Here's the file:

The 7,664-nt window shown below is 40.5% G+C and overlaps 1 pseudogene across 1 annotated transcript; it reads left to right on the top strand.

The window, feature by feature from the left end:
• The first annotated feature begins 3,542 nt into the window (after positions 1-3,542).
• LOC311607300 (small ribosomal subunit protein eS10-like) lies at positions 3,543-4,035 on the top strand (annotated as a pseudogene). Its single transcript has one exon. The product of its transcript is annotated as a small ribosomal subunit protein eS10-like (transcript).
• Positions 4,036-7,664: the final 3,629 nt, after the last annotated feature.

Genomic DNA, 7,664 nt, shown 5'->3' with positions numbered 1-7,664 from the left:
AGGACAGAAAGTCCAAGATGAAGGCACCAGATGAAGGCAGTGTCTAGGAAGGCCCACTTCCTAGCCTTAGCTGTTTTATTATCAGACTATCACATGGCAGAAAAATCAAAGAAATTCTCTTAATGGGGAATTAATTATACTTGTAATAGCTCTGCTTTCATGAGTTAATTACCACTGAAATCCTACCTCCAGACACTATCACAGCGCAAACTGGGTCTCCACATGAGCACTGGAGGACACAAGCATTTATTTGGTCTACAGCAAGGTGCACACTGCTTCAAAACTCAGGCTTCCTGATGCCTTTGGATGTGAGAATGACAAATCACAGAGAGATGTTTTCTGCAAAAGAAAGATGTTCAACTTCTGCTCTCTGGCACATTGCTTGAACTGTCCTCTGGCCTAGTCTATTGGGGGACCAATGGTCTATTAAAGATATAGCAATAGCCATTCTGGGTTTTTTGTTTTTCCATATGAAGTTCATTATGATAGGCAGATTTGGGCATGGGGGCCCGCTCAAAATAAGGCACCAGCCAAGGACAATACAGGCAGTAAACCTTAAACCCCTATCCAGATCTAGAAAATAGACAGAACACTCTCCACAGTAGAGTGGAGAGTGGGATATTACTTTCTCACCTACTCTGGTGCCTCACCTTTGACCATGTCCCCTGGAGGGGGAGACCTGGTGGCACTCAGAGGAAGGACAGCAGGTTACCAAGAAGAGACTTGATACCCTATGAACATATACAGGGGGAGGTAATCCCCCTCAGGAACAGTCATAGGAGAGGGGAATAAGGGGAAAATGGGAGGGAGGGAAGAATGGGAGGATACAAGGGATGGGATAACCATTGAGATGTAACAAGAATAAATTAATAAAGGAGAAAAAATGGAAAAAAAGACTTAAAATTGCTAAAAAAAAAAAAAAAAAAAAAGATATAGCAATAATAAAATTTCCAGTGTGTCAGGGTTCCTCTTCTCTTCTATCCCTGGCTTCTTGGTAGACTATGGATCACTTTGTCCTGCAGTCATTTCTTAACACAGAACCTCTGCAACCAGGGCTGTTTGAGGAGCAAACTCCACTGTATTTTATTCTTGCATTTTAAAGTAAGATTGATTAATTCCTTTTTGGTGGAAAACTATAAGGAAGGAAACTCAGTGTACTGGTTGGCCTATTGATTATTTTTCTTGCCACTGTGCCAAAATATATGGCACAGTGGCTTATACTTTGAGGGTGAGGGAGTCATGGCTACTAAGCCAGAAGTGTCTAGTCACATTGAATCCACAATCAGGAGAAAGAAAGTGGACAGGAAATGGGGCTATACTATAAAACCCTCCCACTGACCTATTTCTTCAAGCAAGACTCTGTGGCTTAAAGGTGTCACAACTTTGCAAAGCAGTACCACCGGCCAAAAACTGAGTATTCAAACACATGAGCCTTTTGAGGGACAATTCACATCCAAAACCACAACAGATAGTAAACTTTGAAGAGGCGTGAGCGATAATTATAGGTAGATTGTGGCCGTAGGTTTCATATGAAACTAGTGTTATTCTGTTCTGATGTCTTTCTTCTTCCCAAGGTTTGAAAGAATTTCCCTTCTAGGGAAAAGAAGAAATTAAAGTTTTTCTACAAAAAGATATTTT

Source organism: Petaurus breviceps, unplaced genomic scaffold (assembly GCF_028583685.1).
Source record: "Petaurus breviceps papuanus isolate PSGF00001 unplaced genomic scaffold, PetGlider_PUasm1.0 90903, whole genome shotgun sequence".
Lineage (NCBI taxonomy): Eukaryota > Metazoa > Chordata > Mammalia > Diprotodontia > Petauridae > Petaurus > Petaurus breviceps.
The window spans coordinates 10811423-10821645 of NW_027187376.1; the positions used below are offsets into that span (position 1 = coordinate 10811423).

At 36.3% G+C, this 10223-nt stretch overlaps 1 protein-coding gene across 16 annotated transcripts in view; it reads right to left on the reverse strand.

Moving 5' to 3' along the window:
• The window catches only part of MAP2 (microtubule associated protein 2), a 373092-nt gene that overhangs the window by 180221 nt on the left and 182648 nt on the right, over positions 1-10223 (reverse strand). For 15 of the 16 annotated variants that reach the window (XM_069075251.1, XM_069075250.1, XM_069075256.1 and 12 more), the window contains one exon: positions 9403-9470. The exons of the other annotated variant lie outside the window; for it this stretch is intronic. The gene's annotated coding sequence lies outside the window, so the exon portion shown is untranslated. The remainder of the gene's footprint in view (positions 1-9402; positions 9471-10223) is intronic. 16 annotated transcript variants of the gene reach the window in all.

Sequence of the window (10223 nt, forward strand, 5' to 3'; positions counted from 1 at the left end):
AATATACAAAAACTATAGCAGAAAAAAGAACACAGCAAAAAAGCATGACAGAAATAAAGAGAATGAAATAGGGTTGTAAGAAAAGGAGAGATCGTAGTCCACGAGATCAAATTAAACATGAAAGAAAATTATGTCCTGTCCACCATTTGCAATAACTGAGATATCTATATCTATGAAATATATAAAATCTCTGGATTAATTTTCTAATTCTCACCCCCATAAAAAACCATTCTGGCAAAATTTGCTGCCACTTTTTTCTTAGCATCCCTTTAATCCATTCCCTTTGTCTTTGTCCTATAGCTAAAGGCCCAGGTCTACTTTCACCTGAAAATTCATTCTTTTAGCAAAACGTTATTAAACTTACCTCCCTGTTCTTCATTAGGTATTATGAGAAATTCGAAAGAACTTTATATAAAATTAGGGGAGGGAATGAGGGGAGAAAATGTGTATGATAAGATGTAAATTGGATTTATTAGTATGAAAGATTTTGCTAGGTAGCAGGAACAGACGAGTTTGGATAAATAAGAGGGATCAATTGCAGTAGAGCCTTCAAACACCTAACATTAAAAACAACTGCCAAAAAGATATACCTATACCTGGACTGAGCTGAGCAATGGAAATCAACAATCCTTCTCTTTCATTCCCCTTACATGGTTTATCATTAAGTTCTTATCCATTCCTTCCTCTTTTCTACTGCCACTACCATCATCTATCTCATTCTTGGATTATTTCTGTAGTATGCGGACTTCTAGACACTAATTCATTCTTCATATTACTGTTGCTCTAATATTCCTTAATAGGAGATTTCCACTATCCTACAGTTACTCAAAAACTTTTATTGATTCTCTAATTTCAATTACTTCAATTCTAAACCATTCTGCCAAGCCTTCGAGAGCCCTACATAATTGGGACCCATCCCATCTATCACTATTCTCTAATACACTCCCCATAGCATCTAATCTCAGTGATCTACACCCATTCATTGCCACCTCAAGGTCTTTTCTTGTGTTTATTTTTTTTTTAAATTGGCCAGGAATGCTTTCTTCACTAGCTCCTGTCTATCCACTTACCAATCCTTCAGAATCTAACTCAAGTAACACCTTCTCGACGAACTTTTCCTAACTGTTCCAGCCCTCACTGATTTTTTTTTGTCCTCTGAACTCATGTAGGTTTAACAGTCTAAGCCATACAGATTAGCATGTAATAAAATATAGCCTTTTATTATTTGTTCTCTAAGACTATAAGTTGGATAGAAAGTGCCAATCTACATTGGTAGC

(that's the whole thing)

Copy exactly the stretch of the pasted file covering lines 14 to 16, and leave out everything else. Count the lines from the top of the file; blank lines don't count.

• The window catches only part of MAP2 (microtubule associated protein 2), a 373092-nt gene that overhangs the window by 180221 nt on the left and 182648 nt on the right, over positions 1-10223 (reverse strand). For 15 of the 16 annotated variants that reach the window (XM_069075251.1, XM_069075250.1, XM_069075256.1 and 12 more), the window contains one exon: positions 9403-9470. The exons of the other annotated variant lie outside the window; for it this stretch is intronic. The gene's annotated coding sequence lies outside the window, so the exon portion shown is untranslated. The remainder of the gene's footprint in view (positions 1-9402; positions 9471-10223) is intronic. 16 annotated transcript variants of the gene reach the window in all.

Sequence of the window (10223 nt, forward strand, 5' to 3'; positions counted from 1 at the left end):
AATATACAAAAACTATAGCAGAAAAAAGAACACAGCAAAAAAGCATGACAGAAATAAAGAGAATGAAATAGGGTTGTAAGAAAAGGAGAGATCGTAGTCCACGAGATCAAATTAAACATGAAAGAAAATTATGTCCTGTCCACCATTTGCAATAACTGAGATATCTATATCTATGAAATATATAAAATCTCTGGATTAATTTTCTAATTCTCACCCCCATAAAAAACCATTCTGGCAAAATTTGCTGCCACTTTTTTCTTAGCATCCCTTTAATCCATTCCCTTTGTCTTTGTCCTATAGCTAAAGGCCCAGGTCTACTTTCACCTGAAAATTCATTCTTTTAGCAAAACGTTATTAAACTTACCTCCCTGTTCTTCATTAGGTATTATGAGAAATTCGAAAGAACTTTATATAAAATTAGGGGAGGGAATGAGGGGAGAAAATGTGTATGATAAGATGTAAATTGGATTTATTAGTATGAAAGATTTTGCTAGGTAGCAGGAACAGACGAGTTTGGATAAATAAGAGGGATCAATTGCAGTAGAGCCTTCAAACACCTAACATTAAAAACAACTGCCAAAAAGATATACCTATACCTGGACTGAGCTGAGCAATGGAAATCAACAATCCTTCTCTTTCATTCCCCTTACATGGTTTATCATTAAGTTCTTATCCATTCCTTCCTCTTTTCTACTGCCACTACCATCATCTATCTCATTCTTGGATTATTTCTGTAGTATGCGGACTTCTAGACACTAATTCATTCTTCATATTACTGTTGCTCTAATATTCCTTAATAGGAGATTTCCACTATCCTACAGTTACTCAAAAACTTTTATTGATTCTCTAATTTCAATTACTTCAATTCTAAACCATTCTGCCAAGCCTTCGAGAGCCCTACATAATTGGGACCCATCCCATCTATCACTATTCTCTAATACACTCCCCATAGCATCTAATCTCAGTGATCTACACCCATTCATTGCCACCTCAAGGTCTTTTCTTGTGTTTATTTTTTTTTTAAATTGGCCAGGAATGCTTTCTTCACTAGCTCCTGTCTATCCACTTACCAATCCTTCAGAATCTAACTCAAGTAACACCTTCTCGACGAACTTTTCCTAACTGTTCCAGCCCTCACTGATTTTTTTTTGTCCTCTGAACTCATGTAGGTTTAACAGTCTAAGCCATACAGATTAGCATGTAATAAAATATAGCCTTTTATTATTTGTTCTCTAAGACTATAAGTTGGATAGAAAGTGCCAATCTACATTGGTAGC